Strikes Force Travelers to Weave a Tangled Web Through Paris
By NICOLA CLARK
PARIS — International travelers passing through Paris faced disruptions on Tuesday because of strikes by public transport workers and air traffic controllers. But airlines said they were striving to maintain most, if not all, of their international flights to and from the French capital.
A spokesman for Aéroports de Paris, which operates the two main Paris airports of Roissy-Charles de Gaulle and Orly, said the terminals were calm and far less crowded than on a typical day, when roughly 160,000 travelers pass through their halls. Civil aviation authorities had asked airlines over the weekend to reduce their flight schedules by 30 percent at Charles de Gaulle and 50 percent at Orly airport in preparation for Tuesday’s action.
“All passengers would normally have been contacted by their airline either yesterday or the day before if their flight was going to be affected,” said a spokesman for the airport.
Air France said on its Web site that it was operating 100 percent of its intercontinental flights Tuesday, as well as roughly 80 percent of its domestic and inter-European flights from Roissy-Charles de Gaulle Airport and 50 percent from Orly. Air France passengers whose flights had been canceled were being offered, when possible, seats on flights operated by its Dutch partner airline, KLM, or other members of the SkyTeam alliance.
Still, some passengers encountered delays. At Orly on Tuesday afternoon, Marianna Aptrah, a 40-year-old doctor from Cordoba, Argentina, had just wrapped up a weeklong vacation in France with her husband and was about to miss her connecting flight from Madrid airport to Buenos Aires. Her Iberia Airlines flight from Paris to Madrid had been canceled because of the strike.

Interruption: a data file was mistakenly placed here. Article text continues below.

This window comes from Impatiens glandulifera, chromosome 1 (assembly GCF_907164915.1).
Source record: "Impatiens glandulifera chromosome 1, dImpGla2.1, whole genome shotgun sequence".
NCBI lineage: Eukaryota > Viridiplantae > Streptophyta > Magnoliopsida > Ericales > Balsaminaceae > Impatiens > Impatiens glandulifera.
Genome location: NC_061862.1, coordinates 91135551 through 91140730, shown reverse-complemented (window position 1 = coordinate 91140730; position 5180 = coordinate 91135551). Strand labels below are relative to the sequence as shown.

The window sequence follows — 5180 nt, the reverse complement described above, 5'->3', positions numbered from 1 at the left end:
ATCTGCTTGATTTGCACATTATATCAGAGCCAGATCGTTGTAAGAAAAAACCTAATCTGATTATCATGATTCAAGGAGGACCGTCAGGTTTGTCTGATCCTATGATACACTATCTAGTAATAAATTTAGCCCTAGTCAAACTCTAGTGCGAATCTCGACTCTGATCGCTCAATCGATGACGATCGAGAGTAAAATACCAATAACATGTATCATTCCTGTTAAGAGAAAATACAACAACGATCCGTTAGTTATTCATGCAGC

“We checked on the web this morning and our flight was still okay,” Ms. Aptrah said. “Then we get here and we see it is not going anywhere. We have no hotel booked here, and I must go home for work. This is awful. I know the French workers are angry, but I am angry too.”
Public buses to and from the Paris airports were operating a normal schedule, the Paris transport operator, RATP, said. But those seeking to get to the airports by rail were facing significant delays. On the train line that runs from central Paris to the two main airports of Roissy-Charles de Gaulle and Orly, just 50 percent of trains were operating, and platforms and train cars were packed with people and luggage.
Taxis were running, although streets on the city’s Left Bank, especially the areas along the main protest route near Place d’Italie, Montparnasse and the Esplanade des Invalides were blocked by police officials for most of the day Tuesday in anticipation of tens of thousands of marchers in the afternoon.
Tourists planning to rent cars in France on arrival should be aware that shortages of gasoline — due to a weeklong strike by refinery workers — could make filling up their tanks difficult. Unions and associations representing independent fuel suppliers estimated late Monday that more than 2,500 gas stations, out of a total of 12,500 across the country, were running dry. Those groups could not be reached immediately for projections on Tuesday.
According to news reports, the areas most affected by the gasoline shortages included the Paris region, most of the north, Strasbourg in the east, much of western France and around the cities of Lyon, Clermont-Ferrand and Marseille.